Local Baton Rouge veteran remembers time in service
BATON ROUGE - J.W. Vaughn, a former sailor in the Navy, sat down with News 2's Jessica LeBlanc Wednesday and remembered the days of his service to his country.
"My mind was not segregated. I integrated myself with everything," said Vaughn.
Drafted into the military in 1944, Vaughn served his time toward the end of World War II.
Vaughn spoke of the struggles black soldiers had to endure while serving their country.
"How could that be? How could a great country like America separate people? Especially in the military where they're doing the same job, fighting for freedom," said Vaughn.
But he explained that the prejudices he encountered didn't stop him from moving forward and during that time he learned about how to love in spite of the circumstances.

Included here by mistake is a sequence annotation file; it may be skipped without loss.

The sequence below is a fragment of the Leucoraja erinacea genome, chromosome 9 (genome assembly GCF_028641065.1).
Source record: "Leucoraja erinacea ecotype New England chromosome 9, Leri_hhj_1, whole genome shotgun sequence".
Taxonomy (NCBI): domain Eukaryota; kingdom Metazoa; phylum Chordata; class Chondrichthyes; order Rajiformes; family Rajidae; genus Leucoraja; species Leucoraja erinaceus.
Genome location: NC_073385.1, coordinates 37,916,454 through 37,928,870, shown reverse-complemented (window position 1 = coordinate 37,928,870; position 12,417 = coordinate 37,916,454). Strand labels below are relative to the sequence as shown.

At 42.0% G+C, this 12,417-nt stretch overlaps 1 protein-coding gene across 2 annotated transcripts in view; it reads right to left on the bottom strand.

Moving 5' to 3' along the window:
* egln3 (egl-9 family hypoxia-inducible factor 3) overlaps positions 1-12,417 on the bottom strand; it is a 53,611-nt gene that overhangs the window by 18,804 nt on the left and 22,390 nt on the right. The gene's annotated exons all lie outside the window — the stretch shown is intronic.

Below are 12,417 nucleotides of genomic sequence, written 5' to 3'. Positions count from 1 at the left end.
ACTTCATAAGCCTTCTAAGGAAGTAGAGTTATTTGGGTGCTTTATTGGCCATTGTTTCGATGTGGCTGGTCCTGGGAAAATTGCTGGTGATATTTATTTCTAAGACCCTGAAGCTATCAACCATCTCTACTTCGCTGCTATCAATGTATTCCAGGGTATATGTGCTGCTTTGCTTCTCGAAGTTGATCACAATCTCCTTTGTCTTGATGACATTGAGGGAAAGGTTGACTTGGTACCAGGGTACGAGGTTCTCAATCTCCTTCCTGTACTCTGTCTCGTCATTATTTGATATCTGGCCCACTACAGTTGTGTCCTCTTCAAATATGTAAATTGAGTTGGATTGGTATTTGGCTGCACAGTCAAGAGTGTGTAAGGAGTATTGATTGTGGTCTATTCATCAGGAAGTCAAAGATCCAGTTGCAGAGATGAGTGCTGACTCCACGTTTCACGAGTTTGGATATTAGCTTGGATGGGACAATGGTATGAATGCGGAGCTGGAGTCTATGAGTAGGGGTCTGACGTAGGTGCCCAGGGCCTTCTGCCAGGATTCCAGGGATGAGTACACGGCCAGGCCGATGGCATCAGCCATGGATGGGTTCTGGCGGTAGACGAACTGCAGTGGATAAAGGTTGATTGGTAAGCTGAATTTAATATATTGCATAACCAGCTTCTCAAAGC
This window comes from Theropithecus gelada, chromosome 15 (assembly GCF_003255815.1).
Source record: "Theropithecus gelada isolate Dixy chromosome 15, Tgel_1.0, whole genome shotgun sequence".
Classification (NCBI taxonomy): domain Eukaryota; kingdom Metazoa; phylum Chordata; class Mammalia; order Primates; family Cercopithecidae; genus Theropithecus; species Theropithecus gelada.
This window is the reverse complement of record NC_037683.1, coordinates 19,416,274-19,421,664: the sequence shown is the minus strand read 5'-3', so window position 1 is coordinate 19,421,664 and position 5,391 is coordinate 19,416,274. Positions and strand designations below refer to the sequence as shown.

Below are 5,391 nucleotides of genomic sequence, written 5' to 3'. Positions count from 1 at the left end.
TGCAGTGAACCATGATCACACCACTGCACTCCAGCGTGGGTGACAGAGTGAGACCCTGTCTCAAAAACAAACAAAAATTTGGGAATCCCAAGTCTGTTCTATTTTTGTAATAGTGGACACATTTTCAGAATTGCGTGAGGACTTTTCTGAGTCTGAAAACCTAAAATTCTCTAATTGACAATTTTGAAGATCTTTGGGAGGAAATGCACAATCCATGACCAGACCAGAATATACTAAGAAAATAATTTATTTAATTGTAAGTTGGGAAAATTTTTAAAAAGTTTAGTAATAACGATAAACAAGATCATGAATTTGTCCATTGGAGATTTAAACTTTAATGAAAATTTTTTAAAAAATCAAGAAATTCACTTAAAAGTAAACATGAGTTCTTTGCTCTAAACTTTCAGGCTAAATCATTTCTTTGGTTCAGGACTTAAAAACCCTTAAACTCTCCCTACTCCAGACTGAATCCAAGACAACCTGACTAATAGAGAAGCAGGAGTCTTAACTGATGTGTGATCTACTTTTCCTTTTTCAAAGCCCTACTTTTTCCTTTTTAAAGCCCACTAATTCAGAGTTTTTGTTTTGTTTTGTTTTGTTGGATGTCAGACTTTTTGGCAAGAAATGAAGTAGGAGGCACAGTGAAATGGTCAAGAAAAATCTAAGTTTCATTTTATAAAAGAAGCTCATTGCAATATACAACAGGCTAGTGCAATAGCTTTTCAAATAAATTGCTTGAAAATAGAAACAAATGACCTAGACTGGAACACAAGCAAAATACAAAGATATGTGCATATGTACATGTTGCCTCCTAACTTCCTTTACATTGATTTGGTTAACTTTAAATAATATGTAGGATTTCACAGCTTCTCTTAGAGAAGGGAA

He comes from a family of men in the military. His father was a soldier in the army during World War I and his brothers served in the marines and army as well.
After his military career, Vaughn pursued a 35-year career in education and served 4 years in state government.
But every November 11, he credits his service in the military with teaching him some important life lessons, like discipline.
"I learned also that you have to stay away from things that are bad. Things that are evil. I learned that in the navy, not in school," quipped Vaughn as he sat on his living room sofa.
Today he spends his time giving back to the community by mentoring young children as well as various other ways and serving in his church.
Vaughn has founded many organizations that are dedicated to giving back to the community, such as The Boys Academy of New St John Baptist Church. He's also the Founder and President of the Lions' Club fund raisers, in addition to many other programs.
Desktop NewsClick to open Continuous News in a sidebar that updates in real-time.
Edwards rallies union support: 'Elections have consequences'
A classroom of 5th graders made a mother's Thanksgiving with a simple...
Lee High School will get football program next year
Locals pack the streets for White Light Night
Saying goodbye: Beauregard Gallery and Bistro closing its doors